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WELCOME to MDDA

We’re glad you stopped by to visit our website on distance driving. Perhaps you’ve just discovered MDDA and want to learn more about just what we do. Perhaps you’ve come to check the schedule to see when and where competitive drives are being held or check the results of past drives. Or perhaps you are just interested in looking at some photographs of our horses and drivers at the various competitions. Whatever the reason, thanks for browsing and drop us a line if we can answer any questions or be of service to you.

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Flax Seed Supplement

Flax seed is a potential supplement which is reported to improve the coat and hooves. Many report improved coats from feeding a small amount of flax seed, others are impressed by how hard the hooves become.  Flax seed is a great source of omega-3 which should help with vascular and joint health.

Feeding flax seed is surrounded by a number of myths, i.e. grind or not to grind, soak before feeding or boiling.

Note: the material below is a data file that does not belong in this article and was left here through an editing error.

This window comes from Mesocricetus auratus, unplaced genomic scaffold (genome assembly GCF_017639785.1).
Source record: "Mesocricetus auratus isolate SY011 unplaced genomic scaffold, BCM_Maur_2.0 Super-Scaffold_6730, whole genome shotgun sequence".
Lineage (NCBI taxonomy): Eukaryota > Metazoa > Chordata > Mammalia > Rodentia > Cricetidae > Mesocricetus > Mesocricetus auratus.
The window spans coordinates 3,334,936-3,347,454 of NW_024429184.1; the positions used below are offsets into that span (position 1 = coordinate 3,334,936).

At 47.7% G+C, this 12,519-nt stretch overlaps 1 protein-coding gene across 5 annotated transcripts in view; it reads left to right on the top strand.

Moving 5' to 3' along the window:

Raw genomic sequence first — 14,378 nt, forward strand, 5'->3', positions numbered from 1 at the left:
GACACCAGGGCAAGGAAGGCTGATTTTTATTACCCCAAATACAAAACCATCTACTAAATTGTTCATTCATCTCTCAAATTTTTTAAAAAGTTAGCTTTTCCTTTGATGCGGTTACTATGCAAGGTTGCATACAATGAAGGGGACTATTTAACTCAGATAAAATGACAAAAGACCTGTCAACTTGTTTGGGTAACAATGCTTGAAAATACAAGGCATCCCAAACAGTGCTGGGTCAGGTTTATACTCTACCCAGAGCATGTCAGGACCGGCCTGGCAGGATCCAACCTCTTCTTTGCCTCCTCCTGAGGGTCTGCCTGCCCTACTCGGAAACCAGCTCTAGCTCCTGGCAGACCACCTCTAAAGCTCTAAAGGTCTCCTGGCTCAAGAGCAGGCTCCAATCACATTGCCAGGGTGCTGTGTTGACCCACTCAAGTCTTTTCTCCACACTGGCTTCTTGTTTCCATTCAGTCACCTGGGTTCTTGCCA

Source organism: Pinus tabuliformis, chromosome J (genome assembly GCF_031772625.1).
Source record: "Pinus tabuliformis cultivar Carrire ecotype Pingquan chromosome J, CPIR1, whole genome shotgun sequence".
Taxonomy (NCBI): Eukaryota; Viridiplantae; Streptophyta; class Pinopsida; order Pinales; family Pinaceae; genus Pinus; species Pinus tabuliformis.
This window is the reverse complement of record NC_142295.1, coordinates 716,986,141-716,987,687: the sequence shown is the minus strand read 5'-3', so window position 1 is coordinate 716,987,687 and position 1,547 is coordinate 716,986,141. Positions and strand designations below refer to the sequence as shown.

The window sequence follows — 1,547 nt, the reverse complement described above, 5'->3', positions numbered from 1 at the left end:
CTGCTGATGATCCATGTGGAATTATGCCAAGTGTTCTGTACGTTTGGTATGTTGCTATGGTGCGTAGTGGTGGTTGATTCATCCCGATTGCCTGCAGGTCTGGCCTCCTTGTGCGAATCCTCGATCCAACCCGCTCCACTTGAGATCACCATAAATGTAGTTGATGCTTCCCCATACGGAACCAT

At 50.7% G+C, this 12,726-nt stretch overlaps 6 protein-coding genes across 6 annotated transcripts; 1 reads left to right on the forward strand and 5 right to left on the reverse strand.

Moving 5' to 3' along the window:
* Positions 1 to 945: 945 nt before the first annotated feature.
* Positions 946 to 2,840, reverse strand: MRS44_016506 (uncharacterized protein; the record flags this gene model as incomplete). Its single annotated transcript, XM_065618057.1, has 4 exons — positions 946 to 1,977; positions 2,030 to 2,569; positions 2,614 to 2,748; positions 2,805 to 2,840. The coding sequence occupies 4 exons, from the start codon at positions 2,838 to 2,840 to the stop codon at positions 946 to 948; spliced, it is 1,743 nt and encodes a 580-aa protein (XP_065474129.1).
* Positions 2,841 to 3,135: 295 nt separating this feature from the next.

One concern about flax seed is that it contains components that when combined can form cyanide.  This is true of many foods, such as apples, but it seems to be the cause for the various modes of preparation.  (Heat will destroy cyanide, by forcing it to become a gas which is then dissipated to the air.)

Grinding is probably the result of visible flax seeds passing through the digestive tract, apparently without benefit.  The problem with grinding is that flax seed, when ground, can turn rancid.  This creates the need to grind just prior to feeding since it won’t store for even a short time at normal temperatures.  It can be stored in the freezer when ground.

In truth, it is not necessary to grind or cook flax seed.  The benefits are actually enhanced by feeding the whole seed and the components which can combine to form cyanide are never combined in the digestive tract, but they are when heated with additional heat dissipating the cyanide (thus the recommendation to boil).

It is suggested that flax seed should be limited to no more than 8 oz. per day per horse and the recommended amount is generally 4 oz.

Whole seed is considerably less costly than ground flax seed.  At Amazon the whole seed is listed at about $45 vs. $102 for the ground form in 50 pound bags.  Check local sources for whole seed at reasonable costs.

To read more about feeding flax seed please refer to http://www.understanding-horse-nutrition.com/flax-seed.html

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